THE VIEW FROM HERE WE should all count our blessings while we may, though sometimes it’s hard to tot up anything beyond a very meagre amount. On particularly bleak days, it’s difficult even to get started on the tally.
If you’re really stuck (possibly because you’re sitting at one of Cllr Giles’s temporary traffic lights, plus you’ve got a nasty sniffle, and the gas bill’s due) you can always reach for one particular blessing to cheer you up.
Every IW resident, whatever their circumstances, should be thankful for the blessing that is Damien Hirst’s unawareness of the charms of our Island.
Mr Hirst is an artist, most famous for doing disgusting things with dead animals and sticking 8,601 diamonds on a platinum cast of an 18th-century skull.
There is no need to take him seriously, as the animals would have been better popped into a tasty pie, and the diamonds would have looked much nicer around somebody’s neck, preferably mine.
Anyway, that’s Damien. It’s difficult to ignore him completely, however, because he’s publicity-mad. His latest stunt is to donate, on a 20-year-loan, one of his own statues to the seaside town of Ilfracombe in North Devon.
Mr Hirst has clearly taken to Ilfracombe. He already owns a restaurant in the town (boeuf a la formaldehyde? Let’s not even think about it), and has now inflicted his ghastly statue on this unfortunate resort.
"Verity" stands 20 metres high and weighs 25 tonnes. A big woman, then. Not just that, she’s heavily pregnant. And naked.
She’s been splayed open to reveal interior parts of her head and body, including her womb and developing foetus. All on show for the next 20 years. Oh, and she’s waving a sword about.
Because it’s Damien, a lot of people are pretending it’s Art-with-a-capital-A. Yet it’s surely ironic that Verity should be seen as Art when there’s a chap called Stephen Gough who doesn’t weight 25 tonnes, isn’t pregnant and certainly doesn’t have his insides on show, but who likes to go around wearing nothing but boots, socks and a hat.
He’s famous as the Naked Rambler and is much nicer and less scary than Verity. He, however, has spent six years in jail for not wearing clothes, while Hirst’s horrid woman is given pride of place in Ilfracombe.
Perhaps the town’s mayor was taught to be polite at all times, even when presented with a socking great woman with bits of her insides on view. "We are very fortunate and very appreciative of the loan," she said when Verity lumbered into town on a huge crane. "I think eventually people will be won over."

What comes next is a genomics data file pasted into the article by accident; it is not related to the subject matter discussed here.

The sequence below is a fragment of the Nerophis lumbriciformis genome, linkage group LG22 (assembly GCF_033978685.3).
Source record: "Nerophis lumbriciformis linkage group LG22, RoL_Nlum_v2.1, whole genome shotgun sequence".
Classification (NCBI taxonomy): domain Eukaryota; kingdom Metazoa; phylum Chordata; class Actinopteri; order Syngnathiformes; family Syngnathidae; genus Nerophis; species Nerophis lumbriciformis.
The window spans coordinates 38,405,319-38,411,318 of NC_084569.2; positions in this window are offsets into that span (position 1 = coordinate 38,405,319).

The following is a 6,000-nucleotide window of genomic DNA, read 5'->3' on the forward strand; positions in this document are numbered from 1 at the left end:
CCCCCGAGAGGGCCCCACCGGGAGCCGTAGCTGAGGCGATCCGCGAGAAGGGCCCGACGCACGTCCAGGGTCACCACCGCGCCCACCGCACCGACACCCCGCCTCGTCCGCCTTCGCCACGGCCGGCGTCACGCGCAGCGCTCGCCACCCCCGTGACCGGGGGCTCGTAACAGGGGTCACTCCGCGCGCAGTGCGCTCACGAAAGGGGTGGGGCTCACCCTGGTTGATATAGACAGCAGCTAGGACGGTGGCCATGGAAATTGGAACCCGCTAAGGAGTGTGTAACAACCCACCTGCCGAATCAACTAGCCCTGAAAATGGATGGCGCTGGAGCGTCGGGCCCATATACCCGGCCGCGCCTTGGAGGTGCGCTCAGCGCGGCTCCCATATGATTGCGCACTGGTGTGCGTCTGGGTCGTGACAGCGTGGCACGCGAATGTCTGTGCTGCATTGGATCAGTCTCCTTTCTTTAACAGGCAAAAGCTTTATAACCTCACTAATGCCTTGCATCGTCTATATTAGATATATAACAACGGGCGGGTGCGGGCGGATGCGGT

Want a bet? Fifteen years after its installation, people still grumble about the Koan at St Mary’s Hospital, and it’s not even pregnant.
We should stop grumbling and thank our lucky stars Damien doesn’t seem to have noticed us. There’s a new drive on to boost our tourist industry, which is all well and good, but let’s not just ask any old person to come here.
Let’s tell Damien Hirst we’re shut and we certainly don’t want any more restaurants, thank you very much. We can’t risk him falling in love with the Island and deciding to give us one of his hideous presents.
We could, though, invite the Naked Rambler over. Don’t you think he’d be a work of art in his own right? The Koan was supposed to light up and twirl, but it never worked properly.
Let’s drape Stephen Gough in lights and get him to twirl around the Island. That would show stupid Damien Hirst what Art is all about.
Hofton for D-G, I predict!
Things are moving so fast at the BBC that by the time this appears, there may be no staff left in the building and I can seize a window of opportunity and get myself appointed as director-general.
I don’t see why I shouldn’t be D-G. George Entwistle’s downfall came because, as he had to admit to John Humphrys in an utterly humiliating interview, he was "out" when he should have been watching telly.
I, on the other hand, am quite prepared to stay in and watch anything they want me to. Newsnight, Blue Peter, the weather forecast, I’ll happily give my opinion on any old prog.
Mr Entwistle was, furthermore, far too embroiled with his colleagues.
They’re all panic-stricken now, having to dig up tweets and e-mails about each other, and trying to remember who did what and whether they ever got in the lift with Jimmy Savile.
I, by contrast, would come with a clean slate. I never met Jimmy Savile, have never been to Wrexham, I don’t know anyone at the BBC, I don’t do Twitter, and, unlike the last D-G, I don’t go out much.
I know how to watch telly, though. Oh yes, I’m made for the job. Bring it on, Humphrys.